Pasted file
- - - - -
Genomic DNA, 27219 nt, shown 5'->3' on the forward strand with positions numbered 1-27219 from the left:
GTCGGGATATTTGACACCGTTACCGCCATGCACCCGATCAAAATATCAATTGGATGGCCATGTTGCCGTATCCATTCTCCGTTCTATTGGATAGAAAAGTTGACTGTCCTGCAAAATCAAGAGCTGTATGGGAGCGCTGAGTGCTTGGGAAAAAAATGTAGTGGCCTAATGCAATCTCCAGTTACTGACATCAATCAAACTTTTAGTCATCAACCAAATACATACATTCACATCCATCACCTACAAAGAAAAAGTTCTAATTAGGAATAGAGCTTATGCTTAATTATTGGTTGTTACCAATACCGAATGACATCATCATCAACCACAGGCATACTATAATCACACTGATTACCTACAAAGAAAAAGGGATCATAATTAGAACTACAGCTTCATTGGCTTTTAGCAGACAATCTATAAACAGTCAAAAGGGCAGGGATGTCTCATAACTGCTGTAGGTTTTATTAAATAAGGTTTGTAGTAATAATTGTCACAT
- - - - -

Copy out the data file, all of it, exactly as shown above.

Genomic DNA, 27219 nt, shown 5'->3' on the forward strand with positions numbered 1-27219 from the left:
GTCGGGATATTTGACACCGTTACCGCCATGCACCCGATCAAAATATCAATTGGATGGCCATGTTGCCGTATCCATTCTCCGTTCTATTGGATAGAAAAGTTGACTGTCCTGCAAAATCAAGAGCTGTATGGGAGCGCTGAGTGCTTGGGAAAAAAATGTAGTGGCCTAATGCAATCTCCAGTTACTGACATCAATCAAACTTTTAGTCATCAACCAAATACATACATTCACATCCATCACCTACAAAGAAAAAGTTCTAATTAGGAATAGAGCTTATGCTTAATTATTGGTTGTTACCAATACCGAATGACATCATCATCAACCACAGGCATACTATAATCACACTGATTACCTACAAAGAAAAAGGGATCATAATTAGAACTACAGCTTCATTGGCTTTTAGCAGACAATCTATAAACAGTCAAAAGGGCAGGGATGTCTCATAACTGCTGTAGGTTTTATTAAATAAGGTTTGTAGTAATAATTGTCACAT